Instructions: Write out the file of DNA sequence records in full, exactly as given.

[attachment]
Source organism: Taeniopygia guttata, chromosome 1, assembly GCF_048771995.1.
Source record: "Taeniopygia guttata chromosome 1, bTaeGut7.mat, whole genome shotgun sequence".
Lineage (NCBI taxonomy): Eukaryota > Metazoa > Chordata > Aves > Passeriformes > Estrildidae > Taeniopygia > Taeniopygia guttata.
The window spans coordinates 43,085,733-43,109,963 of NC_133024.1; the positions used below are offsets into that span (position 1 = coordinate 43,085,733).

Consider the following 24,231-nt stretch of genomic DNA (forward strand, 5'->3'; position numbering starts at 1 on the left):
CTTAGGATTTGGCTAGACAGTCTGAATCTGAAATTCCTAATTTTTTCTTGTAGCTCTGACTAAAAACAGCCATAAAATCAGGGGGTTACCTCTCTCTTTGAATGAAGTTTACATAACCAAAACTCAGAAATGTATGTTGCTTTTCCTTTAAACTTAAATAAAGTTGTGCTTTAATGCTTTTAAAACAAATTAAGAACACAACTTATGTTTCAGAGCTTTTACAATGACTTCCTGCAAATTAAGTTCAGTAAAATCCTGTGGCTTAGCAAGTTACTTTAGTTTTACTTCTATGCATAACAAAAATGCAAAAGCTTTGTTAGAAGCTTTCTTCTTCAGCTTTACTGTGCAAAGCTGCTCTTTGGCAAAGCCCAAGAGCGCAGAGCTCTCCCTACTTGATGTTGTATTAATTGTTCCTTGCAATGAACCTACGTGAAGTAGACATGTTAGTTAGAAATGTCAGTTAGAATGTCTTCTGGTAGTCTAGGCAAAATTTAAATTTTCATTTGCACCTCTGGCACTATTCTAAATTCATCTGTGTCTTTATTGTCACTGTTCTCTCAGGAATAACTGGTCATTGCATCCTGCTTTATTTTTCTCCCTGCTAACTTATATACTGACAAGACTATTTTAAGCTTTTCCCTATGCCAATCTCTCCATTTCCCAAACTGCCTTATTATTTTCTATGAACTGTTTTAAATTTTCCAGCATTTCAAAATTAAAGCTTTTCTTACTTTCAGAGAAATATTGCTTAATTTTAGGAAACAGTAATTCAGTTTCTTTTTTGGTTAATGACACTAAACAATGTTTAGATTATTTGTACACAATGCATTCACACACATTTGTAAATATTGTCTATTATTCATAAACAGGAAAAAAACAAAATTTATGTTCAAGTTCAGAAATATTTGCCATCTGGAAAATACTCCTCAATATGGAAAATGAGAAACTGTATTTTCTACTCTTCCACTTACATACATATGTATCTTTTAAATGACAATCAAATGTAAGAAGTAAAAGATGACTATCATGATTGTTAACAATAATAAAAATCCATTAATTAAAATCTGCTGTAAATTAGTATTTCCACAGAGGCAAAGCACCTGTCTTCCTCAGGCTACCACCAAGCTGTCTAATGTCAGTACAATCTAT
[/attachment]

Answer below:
Source organism: Taeniopygia guttata, chromosome 1, assembly GCF_048771995.1.
Source record: "Taeniopygia guttata chromosome 1, bTaeGut7.mat, whole genome shotgun sequence".
Lineage (NCBI taxonomy): Eukaryota > Metazoa > Chordata > Aves > Passeriformes > Estrildidae > Taeniopygia > Taeniopygia guttata.
The window spans coordinates 43,085,733-43,109,963 of NC_133024.1; the positions used below are offsets into that span (position 1 = coordinate 43,085,733).

Consider the following 24,231-nt stretch of genomic DNA (forward strand, 5'->3'; position numbering starts at 1 on the left):
CTTAGGATTTGGCTAGACAGTCTGAATCTGAAATTCCTAATTTTTTCTTGTAGCTCTGACTAAAAACAGCCATAAAATCAGGGGGTTACCTCTCTCTTTGAATGAAGTTTACATAACCAAAACTCAGAAATGTATGTTGCTTTTCCTTTAAACTTAAATAAAGTTGTGCTTTAATGCTTTTAAAACAAATTAAGAACACAACTTATGTTTCAGAGCTTTTACAATGACTTCCTGCAAATTAAGTTCAGTAAAATCCTGTGGCTTAGCAAGTTACTTTAGTTTTACTTCTATGCATAACAAAAATGCAAAAGCTTTGTTAGAAGCTTTCTTCTTCAGCTTTACTGTGCAAAGCTGCTCTTTGGCAAAGCCCAAGAGCGCAGAGCTCTCCCTACTTGATGTTGTATTAATTGTTCCTTGCAATGAACCTACGTGAAGTAGACATGTTAGTTAGAAATGTCAGTTAGAATGTCTTCTGGTAGTCTAGGCAAAATTTAAATTTTCATTTGCACCTCTGGCACTATTCTAAATTCATCTGTGTCTTTATTGTCACTGTTCTCTCAGGAATAACTGGTCATTGCATCCTGCTTTATTTTTCTCCCTGCTAACTTATATACTGACAAGACTATTTTAAGCTTTTCCCTATGCCAATCTCTCCATTTCCCAAACTGCCTTATTATTTTCTATGAACTGTTTTAAATTTTCCAGCATTTCAAAATTAAAGCTTTTCTTACTTTCAGAGAAATATTGCTTAATTTTAGGAAACAGTAATTCAGTTTCTTTTTTGGTTAATGACACTAAACAATGTTTAGATTATTTGTACACAATGCATTCACACACATTTGTAAATATTGTCTATTATTCATAAACAGGAAAAAAACAAAATTTATGTTCAAGTTCAGAAATATTTGCCATCTGGAAAATACTCCTCAATATGGAAAATGAGAAACTGTATTTTCTACTCTTCCACTTACATACATATGTATCTTTTAAATGACAATCAAATGTAAGAAGTAAAAGATGACTATCATGATTGTTAACAATAATAAAAATCCATTAATTAAAATCTGCTGTAAATTAGTATTTCCACAGAGGCAAAGCACCTGTCTTCCTCAGGCTACCACCAAGCTGTCTAATGTCAGTACAATCTAT